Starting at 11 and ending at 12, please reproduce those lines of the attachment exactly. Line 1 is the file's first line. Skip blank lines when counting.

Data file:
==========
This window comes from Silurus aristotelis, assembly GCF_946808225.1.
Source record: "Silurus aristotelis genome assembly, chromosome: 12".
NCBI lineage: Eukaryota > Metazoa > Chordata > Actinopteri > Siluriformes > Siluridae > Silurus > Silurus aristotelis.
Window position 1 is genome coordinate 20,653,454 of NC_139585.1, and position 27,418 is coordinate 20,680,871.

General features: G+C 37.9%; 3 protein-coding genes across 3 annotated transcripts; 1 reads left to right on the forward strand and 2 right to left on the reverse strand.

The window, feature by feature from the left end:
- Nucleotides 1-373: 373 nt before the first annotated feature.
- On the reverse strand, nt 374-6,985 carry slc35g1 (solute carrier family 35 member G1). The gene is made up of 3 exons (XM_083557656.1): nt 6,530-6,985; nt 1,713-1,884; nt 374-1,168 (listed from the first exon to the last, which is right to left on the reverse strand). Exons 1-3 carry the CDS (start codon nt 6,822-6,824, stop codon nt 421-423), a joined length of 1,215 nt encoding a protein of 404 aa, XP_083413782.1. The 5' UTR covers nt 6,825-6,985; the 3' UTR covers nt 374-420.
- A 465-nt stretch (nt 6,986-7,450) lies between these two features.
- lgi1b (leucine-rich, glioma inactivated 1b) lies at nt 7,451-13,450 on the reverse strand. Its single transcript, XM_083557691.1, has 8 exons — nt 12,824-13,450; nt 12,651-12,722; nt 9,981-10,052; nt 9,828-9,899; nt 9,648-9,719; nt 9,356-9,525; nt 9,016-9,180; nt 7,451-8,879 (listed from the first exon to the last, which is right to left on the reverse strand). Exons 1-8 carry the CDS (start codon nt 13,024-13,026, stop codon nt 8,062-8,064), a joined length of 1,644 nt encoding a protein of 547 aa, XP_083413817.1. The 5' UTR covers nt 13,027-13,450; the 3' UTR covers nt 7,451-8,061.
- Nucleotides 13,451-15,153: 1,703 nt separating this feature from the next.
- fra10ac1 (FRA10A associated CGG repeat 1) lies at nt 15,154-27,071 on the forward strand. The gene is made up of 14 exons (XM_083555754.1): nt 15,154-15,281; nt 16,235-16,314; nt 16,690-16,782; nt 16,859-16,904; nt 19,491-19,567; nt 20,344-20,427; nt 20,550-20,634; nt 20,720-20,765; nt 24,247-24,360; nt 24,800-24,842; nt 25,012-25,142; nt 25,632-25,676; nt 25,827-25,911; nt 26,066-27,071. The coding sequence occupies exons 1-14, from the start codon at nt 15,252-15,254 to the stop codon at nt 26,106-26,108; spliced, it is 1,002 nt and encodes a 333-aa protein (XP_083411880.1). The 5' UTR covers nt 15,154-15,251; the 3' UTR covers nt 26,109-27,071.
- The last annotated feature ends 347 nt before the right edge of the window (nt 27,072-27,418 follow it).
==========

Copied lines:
- Nucleotides 13,451-15,153: 1,703 nt separating this feature from the next.
- fra10ac1 (FRA10A associated CGG repeat 1) lies at nt 15,154-27,071 on the forward strand. The gene is made up of 14 exons (XM_083555754.1): nt 15,154-15,281; nt 16,235-16,314; nt 16,690-16,782; nt 16,859-16,904; nt 19,491-19,567; nt 20,344-20,427; nt 20,550-20,634; nt 20,720-20,765; nt 24,247-24,360; nt 24,800-24,842; nt 25,012-25,142; nt 25,632-25,676; nt 25,827-25,911; nt 26,066-27,071. The coding sequence occupies exons 1-14, from the start codon at nt 15,252-15,254 to the stop codon at nt 26,106-26,108; spliced, it is 1,002 nt and encodes a 333-aa protein (XP_083411880.1). The 5' UTR covers nt 15,154-15,251; the 3' UTR covers nt 26,109-27,071.